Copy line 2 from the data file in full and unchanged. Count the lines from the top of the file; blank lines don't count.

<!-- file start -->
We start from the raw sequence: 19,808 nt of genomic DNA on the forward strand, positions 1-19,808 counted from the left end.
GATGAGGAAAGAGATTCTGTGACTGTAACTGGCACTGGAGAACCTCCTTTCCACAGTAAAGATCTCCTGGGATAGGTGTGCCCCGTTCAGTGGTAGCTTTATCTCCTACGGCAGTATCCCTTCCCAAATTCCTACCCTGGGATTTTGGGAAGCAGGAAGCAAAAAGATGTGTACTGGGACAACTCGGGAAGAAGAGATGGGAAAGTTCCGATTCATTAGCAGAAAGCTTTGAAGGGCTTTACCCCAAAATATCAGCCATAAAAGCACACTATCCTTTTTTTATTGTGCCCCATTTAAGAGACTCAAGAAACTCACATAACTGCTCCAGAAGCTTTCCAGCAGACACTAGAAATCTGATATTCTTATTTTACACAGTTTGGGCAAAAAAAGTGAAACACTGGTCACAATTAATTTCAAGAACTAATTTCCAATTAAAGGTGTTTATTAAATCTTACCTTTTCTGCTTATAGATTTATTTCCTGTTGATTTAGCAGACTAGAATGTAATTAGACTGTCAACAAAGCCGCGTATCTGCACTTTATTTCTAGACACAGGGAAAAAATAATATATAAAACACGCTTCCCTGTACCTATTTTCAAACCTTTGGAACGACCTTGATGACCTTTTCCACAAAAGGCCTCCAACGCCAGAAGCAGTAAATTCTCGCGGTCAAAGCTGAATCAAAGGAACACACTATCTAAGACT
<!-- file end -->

GATGAGGAAAGAGATTCTGTGACTGTAACTGGCACTGGAGAACCTCCTTTCCACAGTAAAGATCTCCTGGGATAGGTGTGCCCCGTTCAGTGGTAGCTTTATCTCCTACGGCAGTATCCCTTCCCAAATTCCTACCCTGGGATTTTGGGAAGCAGGAAGCAAAAAGATGTGTACTGGGACAACTCGGGAAGAAGAGATGGGAAAGTTCCGATTCATTAGCAGAAAGCTTTGAAGGGCTTTACCCCAAAATATCAGCCATAAAAGCACACTATCCTTTTTTTATTGTGCCCCATTTAAGAGACTCAAGAAACTCACATAACTGCTCCAGAAGCTTTCCAGCAGACACTAGAAATCTGATATTCTTATTTTACACAGTTTGGGCAAAAAAAGTGAAACACTGGTCACAATTAATTTCAAGAACTAATTTCCAATTAAAGGTGTTTATTAAATCTTACCTTTTCTGCTTATAGATTTATTTCCTGTTGATTTAGCAGACTAGAATGTAATTAGACTGTCAACAAAGCCGCGTATCTGCACTTTATTTCTAGACACAGGGAAAAAATAATATATAAAACACGCTTCCCTGTACCTATTTTCAAACCTTTGGAACGACCTTGATGACCTTTTCCACAAAAGGCCTCCAACGCCAGAAGCAGTAAATTCTCGCGGTCAAAGCTGAATCAAAGGAACACACTATCTAAGACT